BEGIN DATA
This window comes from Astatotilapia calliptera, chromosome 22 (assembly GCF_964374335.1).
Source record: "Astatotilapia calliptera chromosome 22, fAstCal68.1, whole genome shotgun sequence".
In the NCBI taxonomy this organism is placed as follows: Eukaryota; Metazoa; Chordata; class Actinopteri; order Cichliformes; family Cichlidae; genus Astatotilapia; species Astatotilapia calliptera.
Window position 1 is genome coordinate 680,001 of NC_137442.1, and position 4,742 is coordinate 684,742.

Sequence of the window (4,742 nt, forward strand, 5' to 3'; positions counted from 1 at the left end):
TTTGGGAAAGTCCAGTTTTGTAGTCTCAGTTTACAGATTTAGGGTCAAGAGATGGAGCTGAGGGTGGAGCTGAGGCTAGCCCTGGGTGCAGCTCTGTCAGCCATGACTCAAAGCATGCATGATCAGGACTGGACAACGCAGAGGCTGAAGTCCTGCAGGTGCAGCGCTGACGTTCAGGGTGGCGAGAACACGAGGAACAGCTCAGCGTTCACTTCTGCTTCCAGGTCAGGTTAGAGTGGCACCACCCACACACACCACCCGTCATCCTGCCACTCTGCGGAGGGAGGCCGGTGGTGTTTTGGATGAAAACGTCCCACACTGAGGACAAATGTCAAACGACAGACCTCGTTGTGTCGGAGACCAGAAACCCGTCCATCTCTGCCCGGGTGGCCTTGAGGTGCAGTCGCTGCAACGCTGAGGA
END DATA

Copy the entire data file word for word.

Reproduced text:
This window comes from Astatotilapia calliptera, chromosome 22 (assembly GCF_964374335.1).
Source record: "Astatotilapia calliptera chromosome 22, fAstCal68.1, whole genome shotgun sequence".
In the NCBI taxonomy this organism is placed as follows: Eukaryota; Metazoa; Chordata; class Actinopteri; order Cichliformes; family Cichlidae; genus Astatotilapia; species Astatotilapia calliptera.
Window position 1 is genome coordinate 680,001 of NC_137442.1, and position 4,742 is coordinate 684,742.

Sequence of the window (4,742 nt, forward strand, 5' to 3'; positions counted from 1 at the left end):
TTTGGGAAAGTCCAGTTTTGTAGTCTCAGTTTACAGATTTAGGGTCAAGAGATGGAGCTGAGGGTGGAGCTGAGGCTAGCCCTGGGTGCAGCTCTGTCAGCCATGACTCAAAGCATGCATGATCAGGACTGGACAACGCAGAGGCTGAAGTCCTGCAGGTGCAGCGCTGACGTTCAGGGTGGCGAGAACACGAGGAACAGCTCAGCGTTCACTTCTGCTTCCAGGTCAGGTTAGAGTGGCACCACCCACACACACCACCCGTCATCCTGCCACTCTGCGGAGGGAGGCCGGTGGTGTTTTGGATGAAAACGTCCCACACTGAGGACAAATGTCAAACGACAGACCTCGTTGTGTCGGAGACCAGAAACCCGTCCATCTCTGCCCGGGTGGCCTTGAGGTGCAGTCGCTGCAACGCTGAGGA